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Revista do Instituto de Medicina Tropical de São Paulo

Print version ISSN 0036-4665

Rev. Inst. Med. trop. S. Paulo vol.41 n.1 São Paulo Jan./Feb. 1999

http://dx.doi.org/10.1590/S0036-46651999000100010 

WIDESPREAD CUTANEOUS LESIONS DUE TO Sporothrix schenckii IN A PATIENT UNDER A LONG TERM STEROIDS THERAPY

 

Luiz Carlos SEVERO (1), Moira FESTUGATO (2), César BERNARDI (3) & Alberto Thomaz LONDERO (4)

 

 

SUMMARY
A case of sporotrichosis in a woman presenting 63 cutaneous lesions distributed all over the tegument is related. The patient had both humoral (Immunoglobulins) and cellular (Lymphocytes subpopulations) immunity within normal limits, but was under treatment with steroid during a long time (Prednisone 10 mg daily for 2 years), due to a sciatic pain. In addition a review of the Brazilian literature on this type of lesions was carried out and commented.
KEYWORDS: Sporotrichosis; Sporothrix schenckii; Corticosteroid; Side effect.

 

 

INTRODUCTION

Sporothrix schenckii usually is introduced into the human body by direct intracutaneous inoculation or, rarely, by the respiratory route. Inoculated, it causes a subcutaneous mycosis; inhaled, it can elicit manifestations similar to those caused, usually, by the other thermal dimorphic pathogenic fungi, which are agents of systemic mycoses. S. schenckii also may act as an opportunistic fungus6,8.

Widespread cutaneous lesions is a very uncommon occurrence in subcutaneous sporotrichosis, but they are frequent in the systemic and opportunistic presentation of the mycosis5,10,11.

A case of a patient under a long corticoid therapy presenting widespread cutaneous lesions caused by S. schenckii will be herein related. In addition the Brazilian literature will be reviewed and commented.

 

CASE REPORT

The patient is a 65 year-old black housewife, living in Porto Alegre, Rio Grande do Sul. One month ago, while bathing, she noted many cutaneous nodules. She denied any symptoms. She was using steroids since a long time (Prednisone 10 mg daily for 2 years), due to a sciatic pain. On physical examination she presented with 63 non-painful, movable, nonattached subcutanoeus nodules of irregular shape (averaging 3 cm in greatest dimension), distributed all over her body (Fig. 1): 17 lesions on the lower right limb, 6 on the lower left limb, 4 on the right limb, 14 on the upper left limb, 7 on the back, 6 on the buttocks, 6 on the thorax and 3 on the abdominal wall (Fig. 2). None of these lesions had a lymphangitic component. Laboratory findings were: hemogram, slight anemia; fasting glycemia 104 mg/dL (normal 70-110); VDRL non reagent; FTA-ABS negative; Mantoux non reactive. A chest X-ray showed no pleuro-pulmonary abnormalities.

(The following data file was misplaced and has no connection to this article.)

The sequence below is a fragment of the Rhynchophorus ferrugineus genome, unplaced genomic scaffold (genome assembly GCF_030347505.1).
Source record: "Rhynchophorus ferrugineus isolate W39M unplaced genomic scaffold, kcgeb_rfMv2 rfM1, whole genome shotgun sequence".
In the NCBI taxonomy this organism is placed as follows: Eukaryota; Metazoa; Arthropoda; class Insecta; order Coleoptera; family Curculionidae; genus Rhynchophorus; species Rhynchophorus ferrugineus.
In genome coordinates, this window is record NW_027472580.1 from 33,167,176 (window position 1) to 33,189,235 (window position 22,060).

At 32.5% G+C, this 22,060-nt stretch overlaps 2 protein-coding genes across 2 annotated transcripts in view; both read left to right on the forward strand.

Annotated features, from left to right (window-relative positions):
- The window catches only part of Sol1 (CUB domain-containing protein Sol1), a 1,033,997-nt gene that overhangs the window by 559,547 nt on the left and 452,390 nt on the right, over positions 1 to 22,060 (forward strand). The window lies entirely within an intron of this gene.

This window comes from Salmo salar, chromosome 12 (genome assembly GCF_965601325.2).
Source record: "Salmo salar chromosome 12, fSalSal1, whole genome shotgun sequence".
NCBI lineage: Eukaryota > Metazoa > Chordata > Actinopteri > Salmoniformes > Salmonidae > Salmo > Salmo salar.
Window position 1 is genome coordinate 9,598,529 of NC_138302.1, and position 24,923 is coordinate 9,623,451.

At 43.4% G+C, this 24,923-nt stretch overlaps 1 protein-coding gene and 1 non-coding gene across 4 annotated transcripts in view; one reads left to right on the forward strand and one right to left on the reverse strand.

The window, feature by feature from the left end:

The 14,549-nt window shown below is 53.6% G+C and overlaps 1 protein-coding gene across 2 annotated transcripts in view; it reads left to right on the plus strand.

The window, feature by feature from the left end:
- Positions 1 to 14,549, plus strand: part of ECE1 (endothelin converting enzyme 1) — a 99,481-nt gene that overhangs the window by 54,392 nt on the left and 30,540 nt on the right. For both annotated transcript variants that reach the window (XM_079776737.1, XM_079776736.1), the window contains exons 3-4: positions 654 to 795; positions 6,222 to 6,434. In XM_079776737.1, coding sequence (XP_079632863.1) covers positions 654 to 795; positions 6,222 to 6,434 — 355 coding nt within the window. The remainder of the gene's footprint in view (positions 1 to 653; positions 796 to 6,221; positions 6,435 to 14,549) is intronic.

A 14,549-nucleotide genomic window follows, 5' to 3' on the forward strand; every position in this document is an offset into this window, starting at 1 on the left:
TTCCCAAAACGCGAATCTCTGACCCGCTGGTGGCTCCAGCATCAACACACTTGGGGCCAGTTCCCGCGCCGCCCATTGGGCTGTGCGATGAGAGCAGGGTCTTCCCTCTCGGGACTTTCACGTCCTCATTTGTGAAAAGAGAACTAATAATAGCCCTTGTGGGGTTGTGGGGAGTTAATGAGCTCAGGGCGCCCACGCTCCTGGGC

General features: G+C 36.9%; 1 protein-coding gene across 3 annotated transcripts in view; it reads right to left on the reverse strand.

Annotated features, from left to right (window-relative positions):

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Fig. 1 - Cutaneous lesions widely distributed in breast, abdomen and left upper limb.

 

 

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Fig. 2 - Schematic distribution of patient's 63 cutaneous lesions.

 

Two biopsies were perfomed, one of which in a recent nodule. H&E stained sections showed in both specimens epithelioid histiocytes in concentric zones with central area of neutrophils with a dermal necrotic focus. Homogenized fragments were seeded on Sabouraud medium and incubated at 25°C; fast growing membranous white colonies were obtained; microscopically the colonies were composed of delicate septate branched hyaline hyphae and oval or piriform conidia (2-3/4 µm). Subcultures on BHI (Difco), incubated at 37°C, revealed the characteristic yeast-like forms of S. schenckii. New sections of biopsied tissue were obtained and stained by Gomori methenamine silver stain; several single and budding round yeast cells compatible with the tissue forms of S. schenckii were, then, detected.

Due to the atypical presentation of the mycosis, the patient underwent immunological assessment: total lymphocytic count was 3162/mm3 (normal 1250-4500), from which 50% were T lymphocyte and 9% B lymphocytes; subpopulations of lymphocytes CD4 885/mm3, CD8 316/mm3, ratio CD4/CD8 = 2.8 (normal 0.9-3.0); Immunoglobulins: IgG 3.630 mg/dL (normal 690-1400), IgA 591 mg/dL (normal 70-370) and IgM 269 mg/dL (normal 40-240); complement C3 163 mg/dL (normal 20-600) and C4 39 mg/dL (normal 5-260).